BOLDUAN: And the Foreign Relations chairman was just as angry in a later conference call with reporters, calling the president's appeasement charge disgraceful.
BIDEN: For this president to leave the country and unleash a political attack on Barack Obama and Democrats, it cannot go unanswered. You know, we're not going tolerate this long distance swiftboating that's going on here.
BOLDUAN: House Speaker Nancy Pelosi says it was the wrong time and place for picking a fight back home.
REP. NANCY PELOSI (D-CA), SPEAKER OF THE HOUSE: I think what the president did in that regard is beneath the dignity of the office of president and unworthy of our representation at that observance in Israel.
BOLDUAN: And Armed Services chairman, Democrat Carl Levin, said the president broke from a long observed practice of leaving political differences behind at U.S. borders.
SEN. CARL LEVIN (D-MI), INTELLIGENCE COMMITTEE: For him to use purple prose such as somebody is appeasing, it seems to me, is totally inappropriate. It has no place to be said anywhere. And it surely should not be said in a place which understands what true appeasement is and was.
BOLDUAN: Now one key John McCain supporter came to the president's defense. And that's Independent Senator Joe Lieberman. He says the U.S. should reject the flawed and naive thinking that by sitting down with terrorist groups and their sponsors, like Iran, they'll stop being threats -- Wolf.
BLITZER: All right, Kate. Thank you.
He's leading the charge as the Democrats respond to the president's comments from Jerusalem on appeasement. The Senate Foreign Relations Committee chairman, the former Democratic presidential candidate, Joe Biden. He'll be joining us live here in THE SITUATION ROOM in the next hour.
Republican presidential candidate John McCain is not joining Democrats in criticizing President Bush. Indeed, he's stepping up his own criticism of Barack Obama for being willing to talk directly to Iran.
Listen to what McCain said today aboard his campaign bus.
(BEGIN VIDEO CLIP)
SEN. JOHN MCCAIN (R-AZ), PRESIDENTIAL CANDIDATE: I think that Barack Obama needs to explain why he wants to sit down and talk with a man who's the head of a government, that is responsible for the killing of brave young Americans, that wants to wipe Israel off the map, that denies the Holocaust. That's what I think that Senator Obama ought to explain to the American people.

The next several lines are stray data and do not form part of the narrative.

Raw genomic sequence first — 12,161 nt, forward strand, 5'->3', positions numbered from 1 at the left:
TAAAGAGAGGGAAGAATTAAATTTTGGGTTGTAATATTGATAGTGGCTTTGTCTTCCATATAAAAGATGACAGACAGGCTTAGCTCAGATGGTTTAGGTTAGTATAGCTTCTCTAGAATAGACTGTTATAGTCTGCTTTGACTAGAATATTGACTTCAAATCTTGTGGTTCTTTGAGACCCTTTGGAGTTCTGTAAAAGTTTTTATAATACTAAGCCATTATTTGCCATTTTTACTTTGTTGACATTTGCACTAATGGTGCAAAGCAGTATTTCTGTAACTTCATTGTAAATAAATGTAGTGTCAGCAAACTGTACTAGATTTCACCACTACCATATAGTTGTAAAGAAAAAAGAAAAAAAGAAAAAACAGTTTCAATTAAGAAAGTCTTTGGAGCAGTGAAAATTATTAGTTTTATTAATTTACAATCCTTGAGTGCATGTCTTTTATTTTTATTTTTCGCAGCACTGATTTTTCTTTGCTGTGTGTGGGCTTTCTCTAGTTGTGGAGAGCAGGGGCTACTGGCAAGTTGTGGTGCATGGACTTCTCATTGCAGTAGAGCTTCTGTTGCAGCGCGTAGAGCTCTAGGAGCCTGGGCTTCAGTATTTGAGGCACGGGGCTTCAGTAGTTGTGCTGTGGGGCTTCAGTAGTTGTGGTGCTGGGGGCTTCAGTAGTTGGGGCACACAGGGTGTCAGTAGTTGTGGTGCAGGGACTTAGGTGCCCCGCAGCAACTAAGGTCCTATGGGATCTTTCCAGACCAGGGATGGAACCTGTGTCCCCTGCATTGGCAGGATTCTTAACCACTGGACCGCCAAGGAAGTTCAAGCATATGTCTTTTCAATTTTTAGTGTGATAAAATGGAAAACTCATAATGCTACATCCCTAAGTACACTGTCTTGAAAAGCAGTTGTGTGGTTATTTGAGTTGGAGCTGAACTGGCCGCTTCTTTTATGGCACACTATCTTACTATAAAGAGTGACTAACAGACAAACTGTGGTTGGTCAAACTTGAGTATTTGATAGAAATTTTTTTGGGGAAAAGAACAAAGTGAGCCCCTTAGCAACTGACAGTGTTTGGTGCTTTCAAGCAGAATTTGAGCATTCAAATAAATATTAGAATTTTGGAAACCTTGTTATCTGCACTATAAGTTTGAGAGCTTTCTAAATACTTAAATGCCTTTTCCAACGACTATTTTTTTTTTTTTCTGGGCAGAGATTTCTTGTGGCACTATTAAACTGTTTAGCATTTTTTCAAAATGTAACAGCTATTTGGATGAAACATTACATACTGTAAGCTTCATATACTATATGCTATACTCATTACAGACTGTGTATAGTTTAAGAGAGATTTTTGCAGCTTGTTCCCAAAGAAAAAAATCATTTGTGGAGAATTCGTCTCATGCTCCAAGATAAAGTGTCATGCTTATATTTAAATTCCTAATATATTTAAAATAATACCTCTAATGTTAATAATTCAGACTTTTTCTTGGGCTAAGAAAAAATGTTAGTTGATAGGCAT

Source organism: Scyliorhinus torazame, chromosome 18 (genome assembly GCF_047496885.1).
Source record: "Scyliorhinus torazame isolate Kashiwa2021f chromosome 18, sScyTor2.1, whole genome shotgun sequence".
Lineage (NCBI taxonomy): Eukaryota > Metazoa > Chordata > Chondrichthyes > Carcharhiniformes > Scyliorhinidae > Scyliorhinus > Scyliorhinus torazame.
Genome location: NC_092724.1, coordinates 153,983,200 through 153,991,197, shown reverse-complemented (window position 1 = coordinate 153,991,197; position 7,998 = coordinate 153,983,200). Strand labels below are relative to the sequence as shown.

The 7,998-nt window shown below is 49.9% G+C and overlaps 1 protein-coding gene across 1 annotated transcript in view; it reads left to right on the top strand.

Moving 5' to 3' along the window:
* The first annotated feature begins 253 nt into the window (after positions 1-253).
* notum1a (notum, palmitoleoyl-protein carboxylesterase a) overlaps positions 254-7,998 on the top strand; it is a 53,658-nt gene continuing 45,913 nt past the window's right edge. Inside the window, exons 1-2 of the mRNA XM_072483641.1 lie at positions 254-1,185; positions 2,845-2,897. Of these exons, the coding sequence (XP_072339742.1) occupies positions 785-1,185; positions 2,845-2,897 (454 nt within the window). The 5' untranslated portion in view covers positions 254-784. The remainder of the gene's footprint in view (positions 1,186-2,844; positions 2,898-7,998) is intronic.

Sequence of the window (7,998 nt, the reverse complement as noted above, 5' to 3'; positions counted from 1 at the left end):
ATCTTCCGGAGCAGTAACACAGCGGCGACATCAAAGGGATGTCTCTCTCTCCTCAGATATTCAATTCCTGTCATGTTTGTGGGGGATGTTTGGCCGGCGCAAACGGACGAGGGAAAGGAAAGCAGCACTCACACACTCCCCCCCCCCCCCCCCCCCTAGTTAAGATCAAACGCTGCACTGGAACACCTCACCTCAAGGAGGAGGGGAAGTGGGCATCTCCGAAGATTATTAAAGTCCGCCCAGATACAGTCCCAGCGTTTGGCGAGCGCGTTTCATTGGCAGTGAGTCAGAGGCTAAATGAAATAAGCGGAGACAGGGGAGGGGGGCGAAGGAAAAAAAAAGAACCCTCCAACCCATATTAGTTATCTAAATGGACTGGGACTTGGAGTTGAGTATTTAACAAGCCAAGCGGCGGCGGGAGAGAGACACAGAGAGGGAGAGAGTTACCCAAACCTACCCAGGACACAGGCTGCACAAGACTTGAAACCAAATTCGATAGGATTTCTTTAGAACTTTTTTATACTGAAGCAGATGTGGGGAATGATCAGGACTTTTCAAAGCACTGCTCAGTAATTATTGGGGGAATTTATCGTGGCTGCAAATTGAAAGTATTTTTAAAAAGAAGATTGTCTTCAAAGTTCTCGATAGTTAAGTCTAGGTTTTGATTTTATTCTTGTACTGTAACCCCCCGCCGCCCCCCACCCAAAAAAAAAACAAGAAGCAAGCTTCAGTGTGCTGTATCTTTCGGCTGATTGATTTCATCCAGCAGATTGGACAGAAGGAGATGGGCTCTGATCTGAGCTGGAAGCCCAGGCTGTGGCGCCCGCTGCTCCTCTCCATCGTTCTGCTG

(END VIDEO CLIP)
BLITZER: And coming up, we'll speak with Senator Jon Kyl, a major supporter of Senator McCain. We'll get his reaction to what is going on. Fascinating, important developments on this day.
Let's, in the meantime, check back with Jack Cafferty. He's got "The Cafferty File" -- Jack.
JACK CAFFERTY, CNN ANCHOR: John McCain took a look into the future this morning, delivering a speech that looked ahead to what the U.S. and the world would be like in four years, after the first term of a McCain presidency. You may recognize some things in here as stuff you've heard before.
Some of the highlights, he thinks the Iraq War will be won, Iraq will be a functioning democracy, violence there will be "spasmodic and much reduced." McCain thinks the U.S. will have welcomed home most of its troops. He thinks the threat from Al Qaeda and the Taliban won't yet be eliminated, even though bin Laden will be captured or killed.
Recognize -- does this stuff sound familiar to you yet?
It's pretty bold to lay out these objectives like this. It gives the critics a lot to measure you against if, for example, these things don't turn out to actually be the case in four years.
Assuming you win the White House, which is a bit of a leap of faith at this point anyway.
In any case, John McCain seems to be one of the few things Republicans have going for them this fall. After a string of GOP defeats in special elections, a lot of Republicans are hoping that the maverick appeal of McCain will help other Republicans on the ballot.
It's all kind of ironic when you consider the Arizona senator has been at odds with his own party for years on issues like immigration, campaign finance reform and global warming.
Republicans are facing a dismal scenario. One GOP congressman is calling this year's political atmosphere the worst since Watergate. He adds this, "The Republican brand is in the trash can. If we were dog food, they would take us off the shelf."
Some folks are predicting Republicans could come out of November with a 70 seat deficit in the House alone.
Here's the question: Should Republicans who are facing congressional races in November run away from or run with John McCain?
Go to CNN.com/caffertyfile and post a comment on my blog -- Wolf.
BLITZER: Jack, thank you.
Jack will be back shortly.
Outrage over comments by President Bush and Senator John McCain. We've heard from Obama's supporters. Up next, the Republican side with the Senate minority whip, Jon Kyl.